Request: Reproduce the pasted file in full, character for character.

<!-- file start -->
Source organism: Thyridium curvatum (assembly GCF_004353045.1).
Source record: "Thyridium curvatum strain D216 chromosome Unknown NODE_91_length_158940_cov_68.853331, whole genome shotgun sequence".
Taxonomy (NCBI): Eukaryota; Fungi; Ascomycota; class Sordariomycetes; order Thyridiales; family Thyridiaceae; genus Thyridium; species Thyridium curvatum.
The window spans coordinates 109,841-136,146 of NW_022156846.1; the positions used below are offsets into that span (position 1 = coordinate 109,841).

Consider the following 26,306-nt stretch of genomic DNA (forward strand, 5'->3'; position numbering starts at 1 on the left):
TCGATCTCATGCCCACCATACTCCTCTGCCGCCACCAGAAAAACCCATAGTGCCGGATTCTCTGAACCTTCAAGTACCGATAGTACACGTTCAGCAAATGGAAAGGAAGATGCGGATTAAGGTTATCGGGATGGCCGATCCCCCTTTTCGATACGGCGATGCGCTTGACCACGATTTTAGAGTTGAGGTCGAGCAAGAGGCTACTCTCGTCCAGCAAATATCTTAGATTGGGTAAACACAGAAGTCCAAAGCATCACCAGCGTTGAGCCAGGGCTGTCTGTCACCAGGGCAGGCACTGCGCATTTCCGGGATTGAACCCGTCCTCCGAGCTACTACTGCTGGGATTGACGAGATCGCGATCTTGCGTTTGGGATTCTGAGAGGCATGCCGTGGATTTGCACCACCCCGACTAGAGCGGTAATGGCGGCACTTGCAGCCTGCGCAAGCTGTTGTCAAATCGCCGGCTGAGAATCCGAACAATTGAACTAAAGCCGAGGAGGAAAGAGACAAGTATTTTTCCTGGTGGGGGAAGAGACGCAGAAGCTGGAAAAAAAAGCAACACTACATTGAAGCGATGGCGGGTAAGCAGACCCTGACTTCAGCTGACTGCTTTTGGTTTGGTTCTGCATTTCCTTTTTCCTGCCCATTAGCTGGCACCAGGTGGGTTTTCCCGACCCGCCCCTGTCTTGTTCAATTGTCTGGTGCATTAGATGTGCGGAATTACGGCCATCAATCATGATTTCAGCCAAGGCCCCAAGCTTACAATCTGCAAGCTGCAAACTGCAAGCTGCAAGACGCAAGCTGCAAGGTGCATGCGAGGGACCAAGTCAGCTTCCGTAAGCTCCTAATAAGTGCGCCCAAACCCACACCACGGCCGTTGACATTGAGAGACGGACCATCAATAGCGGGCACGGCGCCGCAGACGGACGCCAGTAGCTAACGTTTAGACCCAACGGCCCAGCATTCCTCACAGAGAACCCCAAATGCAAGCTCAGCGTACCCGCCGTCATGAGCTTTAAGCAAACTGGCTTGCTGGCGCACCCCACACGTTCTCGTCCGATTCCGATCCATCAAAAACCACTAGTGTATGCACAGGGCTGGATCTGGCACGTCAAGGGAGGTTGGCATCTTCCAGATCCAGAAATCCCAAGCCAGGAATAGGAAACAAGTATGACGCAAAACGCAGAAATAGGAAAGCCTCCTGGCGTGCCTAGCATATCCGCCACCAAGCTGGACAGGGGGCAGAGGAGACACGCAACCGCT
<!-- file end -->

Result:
Source organism: Thyridium curvatum (assembly GCF_004353045.1).
Source record: "Thyridium curvatum strain D216 chromosome Unknown NODE_91_length_158940_cov_68.853331, whole genome shotgun sequence".
Taxonomy (NCBI): Eukaryota; Fungi; Ascomycota; class Sordariomycetes; order Thyridiales; family Thyridiaceae; genus Thyridium; species Thyridium curvatum.
The window spans coordinates 109,841-136,146 of NW_022156846.1; the positions used below are offsets into that span (position 1 = coordinate 109,841).

Consider the following 26,306-nt stretch of genomic DNA (forward strand, 5'->3'; position numbering starts at 1 on the left):
TCGATCTCATGCCCACCATACTCCTCTGCCGCCACCAGAAAAACCCATAGTGCCGGATTCTCTGAACCTTCAAGTACCGATAGTACACGTTCAGCAAATGGAAAGGAAGATGCGGATTAAGGTTATCGGGATGGCCGATCCCCCTTTTCGATACGGCGATGCGCTTGACCACGATTTTAGAGTTGAGGTCGAGCAAGAGGCTACTCTCGTCCAGCAAATATCTTAGATTGGGTAAACACAGAAGTCCAAAGCATCACCAGCGTTGAGCCAGGGCTGTCTGTCACCAGGGCAGGCACTGCGCATTTCCGGGATTGAACCCGTCCTCCGAGCTACTACTGCTGGGATTGACGAGATCGCGATCTTGCGTTTGGGATTCTGAGAGGCATGCCGTGGATTTGCACCACCCCGACTAGAGCGGTAATGGCGGCACTTGCAGCCTGCGCAAGCTGTTGTCAAATCGCCGGCTGAGAATCCGAACAATTGAACTAAAGCCGAGGAGGAAAGAGACAAGTATTTTTCCTGGTGGGGGAAGAGACGCAGAAGCTGGAAAAAAAAGCAACACTACATTGAAGCGATGGCGGGTAAGCAGACCCTGACTTCAGCTGACTGCTTTTGGTTTGGTTCTGCATTTCCTTTTTCCTGCCCATTAGCTGGCACCAGGTGGGTTTTCCCGACCCGCCCCTGTCTTGTTCAATTGTCTGGTGCATTAGATGTGCGGAATTACGGCCATCAATCATGATTTCAGCCAAGGCCCCAAGCTTACAATCTGCAAGCTGCAAACTGCAAGCTGCAAGACGCAAGCTGCAAGGTGCATGCGAGGGACCAAGTCAGCTTCCGTAAGCTCCTAATAAGTGCGCCCAAACCCACACCACGGCCGTTGACATTGAGAGACGGACCATCAATAGCGGGCACGGCGCCGCAGACGGACGCCAGTAGCTAACGTTTAGACCCAACGGCCCAGCATTCCTCACAGAGAACCCCAAATGCAAGCTCAGCGTACCCGCCGTCATGAGCTTTAAGCAAACTGGCTTGCTGGCGCACCCCACACGTTCTCGTCCGATTCCGATCCATCAAAAACCACTAGTGTATGCACAGGGCTGGATCTGGCACGTCAAGGGAGGTTGGCATCTTCCAGATCCAGAAATCCCAAGCCAGGAATAGGAAACAAGTATGACGCAAAACGCAGAAATAGGAAAGCCTCCTGGCGTGCCTAGCATATCCGCCACCAAGCTGGACAGGGGGCAGAGGAGACACGCAACCGCT